About Bioline  All Journals  Testimonials  Membership  News

Indian Journal of Dermatology, Venereology and Leprology
Medknow Publications on behalf of The Indian Association of Dermatologists, Venereologists and Leprologists (IADVL)
ISSN: 0378-6323
EISSN: 0378-6323
Vol. 73, No. 5, 2007, pp. 333-335
Bioline Code: dv07122
Full paper language: English
Document type: Research Article
Document available free of charge

Indian Journal of Dermatology, Venereology and Leprology, Vol. 73, No. 5, 2007, pp. 333-335

 en Brief Report - Clinicoepidemiological profile of 590 cases of beetle dermatitis in western Orissa
Padhi, T.; Mohanty, P.; Jena, S.; Sirka, C.S. & Mishra, S.


Background: Beetle dermatitis is a very common condition in western Orissa. It is often misdiagnosed and causes significant morbidity among the rural population.
Aim: This study was conducted to determine the epidemiological and clinical profile of beetle dermatitis in western Orissa.
Methods: All clinically diagnosed cases of beetle dermatitis were included in the study. Detailed history was taken and thorough clinical examination was conducted in all the cases. One urban and three rural localities were visited regularly to detect the epidemiological trends of the disorder.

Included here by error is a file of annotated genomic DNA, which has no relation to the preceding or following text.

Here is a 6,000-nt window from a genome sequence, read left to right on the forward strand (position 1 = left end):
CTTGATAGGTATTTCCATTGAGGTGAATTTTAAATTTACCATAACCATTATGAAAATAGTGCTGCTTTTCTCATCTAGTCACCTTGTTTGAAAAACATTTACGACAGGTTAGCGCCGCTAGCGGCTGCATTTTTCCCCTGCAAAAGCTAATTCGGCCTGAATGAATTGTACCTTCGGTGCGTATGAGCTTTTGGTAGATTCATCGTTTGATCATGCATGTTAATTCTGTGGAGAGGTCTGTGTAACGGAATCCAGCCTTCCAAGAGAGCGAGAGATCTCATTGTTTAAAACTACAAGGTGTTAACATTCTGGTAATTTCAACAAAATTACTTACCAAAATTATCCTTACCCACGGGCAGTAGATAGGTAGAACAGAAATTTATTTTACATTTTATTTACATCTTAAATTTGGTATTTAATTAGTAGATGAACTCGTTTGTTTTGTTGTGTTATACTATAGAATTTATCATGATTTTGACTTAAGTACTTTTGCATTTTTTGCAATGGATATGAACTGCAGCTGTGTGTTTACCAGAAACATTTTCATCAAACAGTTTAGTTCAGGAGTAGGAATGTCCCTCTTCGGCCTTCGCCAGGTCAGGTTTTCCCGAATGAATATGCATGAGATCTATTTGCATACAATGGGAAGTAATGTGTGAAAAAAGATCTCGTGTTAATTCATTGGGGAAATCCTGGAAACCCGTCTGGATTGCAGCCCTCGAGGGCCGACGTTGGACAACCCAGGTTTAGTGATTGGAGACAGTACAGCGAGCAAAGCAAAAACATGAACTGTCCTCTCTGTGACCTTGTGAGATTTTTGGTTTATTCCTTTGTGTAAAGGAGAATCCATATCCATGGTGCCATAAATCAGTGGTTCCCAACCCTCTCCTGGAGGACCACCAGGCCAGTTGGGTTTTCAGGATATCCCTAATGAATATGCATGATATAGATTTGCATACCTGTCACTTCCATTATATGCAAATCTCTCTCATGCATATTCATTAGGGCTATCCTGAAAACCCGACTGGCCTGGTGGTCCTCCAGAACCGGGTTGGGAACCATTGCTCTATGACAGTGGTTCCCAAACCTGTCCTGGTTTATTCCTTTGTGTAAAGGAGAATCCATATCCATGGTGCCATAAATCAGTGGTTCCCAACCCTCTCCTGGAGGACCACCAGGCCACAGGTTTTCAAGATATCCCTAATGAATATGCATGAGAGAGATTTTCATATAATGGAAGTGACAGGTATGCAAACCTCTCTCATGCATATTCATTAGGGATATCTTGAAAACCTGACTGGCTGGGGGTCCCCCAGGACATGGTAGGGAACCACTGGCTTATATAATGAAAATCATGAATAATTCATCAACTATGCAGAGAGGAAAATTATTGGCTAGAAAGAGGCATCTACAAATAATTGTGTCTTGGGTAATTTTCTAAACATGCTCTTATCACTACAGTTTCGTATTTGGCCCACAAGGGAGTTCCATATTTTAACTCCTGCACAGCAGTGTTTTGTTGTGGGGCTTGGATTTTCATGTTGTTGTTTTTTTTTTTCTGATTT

Results: A total of 590 cases were studied: 486 males and 104 females. The age of the patients ranged from 2 to 65 years. Forty-four percent of the patients belonged to the pediatric age group. Majority of the cases (85%) presented during the months of March to July, indicating a distinct seasonal trend. The disorder was prevalent in the localities nearer to paddy and sugarcane fields and grasslands with stagnant water. The clinical lesions included papules, erosions, crusted lesions, urticarial plaques and vesiculobullous lesions. Distribution was mainly linear, but kissing lesions were also observed. Head, neck and upper extremities were the most commonly involved sites. Lymphadenopathy and systemic features such as fever and malaise were observed in 24% and 15% of the cases, respectively.
Conclusion: Beetle dermatitis should be included in the differential diagnosis of the acute onset of vesiculobullous lesions in the endemic areas.

Beetle dermatitis, Kissing lesions

© Copyright 2007 Indian Journal of Dermatology, Venereology and Leprology.
Alternative site location:

Home Faq Resources Email Bioline
© Bioline International, 1989 - 2022, Site last up-dated on 01-Sep-2022.
Site created and maintained by the Reference Center on Environmental Information, CRIA, Brazil
System hosted by the Internet Data Center of Rede Nacional de Ensino e Pesquisa, RNP, Brazil